- The child has been to a doctor but is now getting worse or new symptoms or signs have developed.
Although you may have done your best to care for your child, sometimes it is smart to take your child to the emergency department. The child's doctor may meet you there, or the child may be evaluated and treated by the emergency doctor.
Take a child to an emergency clinic when any of the following happen:
- One has serious concerns and is unable to contact the child's doctor.
- One suspects the child is dehydrated.
- A seizure occurs.
- The child has a purple or red rash.
- A change in consciousness occurs.
- The child's breathing is shallow, rapid, or difficult.
- The child is younger than 2 months of age.
- The child has a headache that will not go away.
- The child continues to vomit.
- The child has complex medical problems or takes prescription medications on a chronic basis (for example, medications prescribed for more than two weeks' duration)
Home Remedies for Fever in Children:
The three goals of home care for a child with fever are to control the temperature, prevent dehydration, and monitor for serious or life-threatening illness.
- The first goal is to make the child comfortable by reducing the fever below 102 F (38.9 C) with medications and appropriately dressing the child. A warm water bath can also be helpful .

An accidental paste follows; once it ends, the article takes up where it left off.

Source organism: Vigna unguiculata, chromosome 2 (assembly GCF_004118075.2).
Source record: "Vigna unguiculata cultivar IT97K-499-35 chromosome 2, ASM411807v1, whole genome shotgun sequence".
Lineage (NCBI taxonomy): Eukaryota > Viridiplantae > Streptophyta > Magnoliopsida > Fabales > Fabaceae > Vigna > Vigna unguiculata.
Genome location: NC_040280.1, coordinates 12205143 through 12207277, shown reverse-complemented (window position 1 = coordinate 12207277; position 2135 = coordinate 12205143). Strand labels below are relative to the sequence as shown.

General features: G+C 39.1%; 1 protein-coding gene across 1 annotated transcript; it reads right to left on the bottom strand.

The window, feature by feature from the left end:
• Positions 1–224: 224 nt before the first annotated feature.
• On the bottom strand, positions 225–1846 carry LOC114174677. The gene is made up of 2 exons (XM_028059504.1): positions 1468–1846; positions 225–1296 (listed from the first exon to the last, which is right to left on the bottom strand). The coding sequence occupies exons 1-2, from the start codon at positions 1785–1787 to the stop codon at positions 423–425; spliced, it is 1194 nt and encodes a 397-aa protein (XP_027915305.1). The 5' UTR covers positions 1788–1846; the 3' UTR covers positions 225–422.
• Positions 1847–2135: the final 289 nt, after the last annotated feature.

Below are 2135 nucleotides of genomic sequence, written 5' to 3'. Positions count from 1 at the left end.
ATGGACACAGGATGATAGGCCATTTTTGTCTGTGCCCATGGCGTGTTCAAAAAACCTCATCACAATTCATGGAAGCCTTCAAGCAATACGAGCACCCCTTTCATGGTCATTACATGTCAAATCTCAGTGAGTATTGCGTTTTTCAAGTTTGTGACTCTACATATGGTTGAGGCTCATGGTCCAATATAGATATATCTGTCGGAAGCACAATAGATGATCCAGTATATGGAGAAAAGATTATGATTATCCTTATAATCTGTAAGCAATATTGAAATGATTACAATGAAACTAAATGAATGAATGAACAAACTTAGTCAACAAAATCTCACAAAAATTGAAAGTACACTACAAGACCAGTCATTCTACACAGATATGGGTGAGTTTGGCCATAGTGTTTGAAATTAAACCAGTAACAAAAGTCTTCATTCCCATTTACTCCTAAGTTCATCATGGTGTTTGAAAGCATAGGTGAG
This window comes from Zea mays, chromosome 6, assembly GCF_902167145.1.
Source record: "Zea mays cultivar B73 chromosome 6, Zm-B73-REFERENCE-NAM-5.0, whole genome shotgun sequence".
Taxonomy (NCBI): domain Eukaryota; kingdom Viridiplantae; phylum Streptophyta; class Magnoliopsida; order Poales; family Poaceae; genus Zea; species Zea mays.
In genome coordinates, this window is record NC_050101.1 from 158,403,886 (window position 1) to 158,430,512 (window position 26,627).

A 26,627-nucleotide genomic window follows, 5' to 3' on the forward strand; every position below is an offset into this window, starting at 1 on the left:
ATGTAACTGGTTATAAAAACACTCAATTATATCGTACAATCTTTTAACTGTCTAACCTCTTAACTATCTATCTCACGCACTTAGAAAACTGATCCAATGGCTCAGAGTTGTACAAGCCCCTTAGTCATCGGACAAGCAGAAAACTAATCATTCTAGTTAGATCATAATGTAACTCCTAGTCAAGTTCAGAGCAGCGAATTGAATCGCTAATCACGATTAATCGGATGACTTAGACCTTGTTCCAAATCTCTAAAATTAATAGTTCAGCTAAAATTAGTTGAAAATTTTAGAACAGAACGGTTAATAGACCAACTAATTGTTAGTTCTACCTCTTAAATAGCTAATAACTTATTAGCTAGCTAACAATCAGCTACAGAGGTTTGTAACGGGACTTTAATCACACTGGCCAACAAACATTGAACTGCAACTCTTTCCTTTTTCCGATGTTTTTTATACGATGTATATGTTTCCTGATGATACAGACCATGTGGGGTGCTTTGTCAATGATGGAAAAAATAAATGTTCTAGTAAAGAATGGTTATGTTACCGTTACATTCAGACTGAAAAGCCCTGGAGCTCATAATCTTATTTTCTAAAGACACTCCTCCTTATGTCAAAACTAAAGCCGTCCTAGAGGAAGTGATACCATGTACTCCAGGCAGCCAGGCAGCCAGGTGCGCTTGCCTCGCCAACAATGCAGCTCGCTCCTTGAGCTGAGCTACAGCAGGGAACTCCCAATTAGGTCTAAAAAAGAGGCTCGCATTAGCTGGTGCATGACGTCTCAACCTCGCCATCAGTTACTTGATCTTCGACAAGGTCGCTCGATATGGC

- To check a child's temperature, one will need a thermometer. Different types of thermometers are available, including glass, mercury, digital, and tympanic (used in the ear).
- Glass thermometers work well but may break, and they take several minutes to get a reading.
- Digital thermometers are inexpensive and obtain a reading in seconds.
- Oral temperatures may be obtained in older children who are not mouth breathing or have not recently consumed a hot or cold beverage.
- Monitoring and documenting the fever pattern is achieved using a thermometer and a handmade chart.
- Acetaminophen and ibuprofen are used to reduce fever.
- Follow the dosage and frequency instructions printed on the label.
- Remember to continue to give the medication over at least 24 hours or the fever will usually return.
- Children should not be overdressed indoors, even in the winter.
- Overdressing keeps the body from cooling by evaporation, radiation, conduction, or convection.
- The most practical solution is to dress the child in a single layer of clothing, then cover the child with a sheet or light blanket.
- A sponge bath in warm water will help reduce a fever.
- Such a bath is usually not needed but may more quickly reduce the fever.
- Put the child in a few inches of warm water, and use a sponge or washcloth to wet the skin of the body and arms and legs.
- The water itself does not cool the child. The evaporation of the water off the skin cools the child. So, do not cover the child with wet towels, which would prevent evaporation.
- Contrary to the popular folk remedy, never apply alcohol in a bath or on the skin to reduce fever. Alcohol is usually dangerous to children.
- The second goal is to keep the child from becoming dehydrated. Humans lose extra water from the skin and lungs during a fever.
- Encourage the child to drink clear fluids but without caffeine (and not water). Water does not contain the necessary electrolytes and glucose. Other clear fluids are chicken soup, other rehydrating drinks available at the grocery or drugstore.